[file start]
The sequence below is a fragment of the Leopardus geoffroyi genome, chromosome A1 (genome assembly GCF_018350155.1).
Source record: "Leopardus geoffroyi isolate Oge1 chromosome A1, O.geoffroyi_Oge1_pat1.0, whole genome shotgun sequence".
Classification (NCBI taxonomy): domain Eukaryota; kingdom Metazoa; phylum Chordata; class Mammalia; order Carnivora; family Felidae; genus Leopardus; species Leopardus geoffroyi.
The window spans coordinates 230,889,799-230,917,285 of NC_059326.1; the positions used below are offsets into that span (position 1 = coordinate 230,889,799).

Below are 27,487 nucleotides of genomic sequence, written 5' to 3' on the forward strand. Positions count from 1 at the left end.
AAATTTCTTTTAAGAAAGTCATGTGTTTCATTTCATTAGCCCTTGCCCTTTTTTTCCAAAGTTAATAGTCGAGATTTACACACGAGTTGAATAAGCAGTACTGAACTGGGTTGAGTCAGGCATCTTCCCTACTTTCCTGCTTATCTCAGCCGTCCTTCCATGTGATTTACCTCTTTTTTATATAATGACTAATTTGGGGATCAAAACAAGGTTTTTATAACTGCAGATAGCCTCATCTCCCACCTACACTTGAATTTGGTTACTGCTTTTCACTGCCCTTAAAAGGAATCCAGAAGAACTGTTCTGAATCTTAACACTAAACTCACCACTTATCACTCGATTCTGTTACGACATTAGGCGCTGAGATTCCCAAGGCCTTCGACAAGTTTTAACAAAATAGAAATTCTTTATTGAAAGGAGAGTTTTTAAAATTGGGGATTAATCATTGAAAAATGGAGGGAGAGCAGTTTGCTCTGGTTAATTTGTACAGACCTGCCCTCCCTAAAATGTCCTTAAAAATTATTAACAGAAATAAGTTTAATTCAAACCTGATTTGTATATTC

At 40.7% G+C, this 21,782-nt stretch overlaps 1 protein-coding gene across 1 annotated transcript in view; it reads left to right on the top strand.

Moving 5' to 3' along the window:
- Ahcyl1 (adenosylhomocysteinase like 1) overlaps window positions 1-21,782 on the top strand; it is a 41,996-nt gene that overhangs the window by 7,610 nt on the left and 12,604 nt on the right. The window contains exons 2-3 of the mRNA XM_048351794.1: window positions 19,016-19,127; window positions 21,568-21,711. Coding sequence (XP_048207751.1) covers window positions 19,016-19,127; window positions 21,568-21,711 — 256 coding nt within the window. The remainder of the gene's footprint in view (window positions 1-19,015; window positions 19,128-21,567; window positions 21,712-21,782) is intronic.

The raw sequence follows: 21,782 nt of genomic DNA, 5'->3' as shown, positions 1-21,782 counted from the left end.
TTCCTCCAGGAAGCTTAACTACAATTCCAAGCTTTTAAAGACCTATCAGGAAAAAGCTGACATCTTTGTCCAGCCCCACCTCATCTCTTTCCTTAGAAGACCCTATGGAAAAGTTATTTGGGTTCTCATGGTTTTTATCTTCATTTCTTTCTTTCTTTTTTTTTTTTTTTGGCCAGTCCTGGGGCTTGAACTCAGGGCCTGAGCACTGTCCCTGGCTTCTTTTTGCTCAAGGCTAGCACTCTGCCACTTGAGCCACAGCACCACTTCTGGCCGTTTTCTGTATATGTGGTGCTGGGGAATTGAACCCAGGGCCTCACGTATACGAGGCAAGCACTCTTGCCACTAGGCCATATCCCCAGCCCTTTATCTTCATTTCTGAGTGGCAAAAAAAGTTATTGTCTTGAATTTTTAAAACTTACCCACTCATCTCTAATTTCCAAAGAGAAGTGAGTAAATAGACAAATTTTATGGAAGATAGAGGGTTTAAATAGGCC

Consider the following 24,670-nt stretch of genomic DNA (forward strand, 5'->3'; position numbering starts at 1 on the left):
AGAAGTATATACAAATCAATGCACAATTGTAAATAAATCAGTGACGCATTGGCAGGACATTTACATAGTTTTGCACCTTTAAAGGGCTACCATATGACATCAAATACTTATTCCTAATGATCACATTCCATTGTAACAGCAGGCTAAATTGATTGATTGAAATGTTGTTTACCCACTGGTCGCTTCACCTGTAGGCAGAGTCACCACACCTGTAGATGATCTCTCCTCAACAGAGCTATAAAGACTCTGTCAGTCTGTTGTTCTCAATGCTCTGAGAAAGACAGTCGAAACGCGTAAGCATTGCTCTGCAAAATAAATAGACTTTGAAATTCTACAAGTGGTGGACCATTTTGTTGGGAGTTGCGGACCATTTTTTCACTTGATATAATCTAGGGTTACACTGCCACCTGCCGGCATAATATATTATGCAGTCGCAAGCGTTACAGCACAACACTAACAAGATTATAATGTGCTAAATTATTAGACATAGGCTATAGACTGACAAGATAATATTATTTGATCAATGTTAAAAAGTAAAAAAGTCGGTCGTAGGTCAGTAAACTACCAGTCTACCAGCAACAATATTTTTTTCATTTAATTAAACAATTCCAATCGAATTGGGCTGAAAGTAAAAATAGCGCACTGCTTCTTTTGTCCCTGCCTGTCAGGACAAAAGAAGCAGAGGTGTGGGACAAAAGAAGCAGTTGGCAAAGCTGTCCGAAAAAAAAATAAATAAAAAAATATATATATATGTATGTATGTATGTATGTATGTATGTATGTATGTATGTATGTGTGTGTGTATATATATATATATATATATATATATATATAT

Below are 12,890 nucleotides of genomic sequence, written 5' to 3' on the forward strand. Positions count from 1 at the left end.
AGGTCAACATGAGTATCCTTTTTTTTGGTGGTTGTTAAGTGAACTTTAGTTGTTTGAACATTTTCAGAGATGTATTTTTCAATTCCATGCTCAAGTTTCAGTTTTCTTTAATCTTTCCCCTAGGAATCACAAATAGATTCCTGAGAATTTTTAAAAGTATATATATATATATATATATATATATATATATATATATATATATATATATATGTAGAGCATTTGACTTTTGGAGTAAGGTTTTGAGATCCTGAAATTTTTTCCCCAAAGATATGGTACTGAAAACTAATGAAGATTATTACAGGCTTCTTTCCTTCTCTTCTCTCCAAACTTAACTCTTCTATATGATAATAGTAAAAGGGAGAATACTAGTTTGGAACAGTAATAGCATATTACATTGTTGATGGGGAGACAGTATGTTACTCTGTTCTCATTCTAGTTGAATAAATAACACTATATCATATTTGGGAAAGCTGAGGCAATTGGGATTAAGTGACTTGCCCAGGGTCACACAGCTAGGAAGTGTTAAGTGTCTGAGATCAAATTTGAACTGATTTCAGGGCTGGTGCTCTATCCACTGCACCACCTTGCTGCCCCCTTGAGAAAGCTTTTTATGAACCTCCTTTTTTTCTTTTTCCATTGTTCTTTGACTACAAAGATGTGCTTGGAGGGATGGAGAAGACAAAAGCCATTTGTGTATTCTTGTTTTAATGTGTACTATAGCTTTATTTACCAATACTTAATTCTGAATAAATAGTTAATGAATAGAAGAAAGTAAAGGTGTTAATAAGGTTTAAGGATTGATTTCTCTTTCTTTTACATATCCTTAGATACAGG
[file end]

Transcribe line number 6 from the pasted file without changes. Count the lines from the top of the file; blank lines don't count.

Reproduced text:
AAATTTCTTTTAAGAAAGTCATGTGTTTCATTTCATTAGCCCTTGCCCTTTTTTTCCAAAGTTAATAGTCGAGATTTACACACGAGTTGAATAAGCAGTACTGAACTGGGTTGAGTCAGGCATCTTCCCTACTTTCCTGCTTATCTCAGCCGTCCTTCCATGTGATTTACCTCTTTTTTATATAATGACTAATTTGGGGATCAAAACAAGGTTTTTATAACTGCAGATAGCCTCATCTCCCACCTACACTTGAATTTGGTTACTGCTTTTCACTGCCCTTAAAAGGAATCCAGAAGAACTGTTCTGAATCTTAACACTAAACTCACCACTTATCACTCGATTCTGTTACGACATTAGGCGCTGAGATTCCCAAGGCCTTCGACAAGTTTTAACAAAATAGAAATTCTTTATTGAAAGGAGAGTTTTTAAAATTGGGGATTAATCATTGAAAAATGGAGGGAGAGCAGTTTGCTCTGGTTAATTTGTACAGACCTGCCCTCCCTAAAATGTCCTTAAAAATTATTAACAGAAATAAGTTTAATTCAAACCTGATTTGTATATTC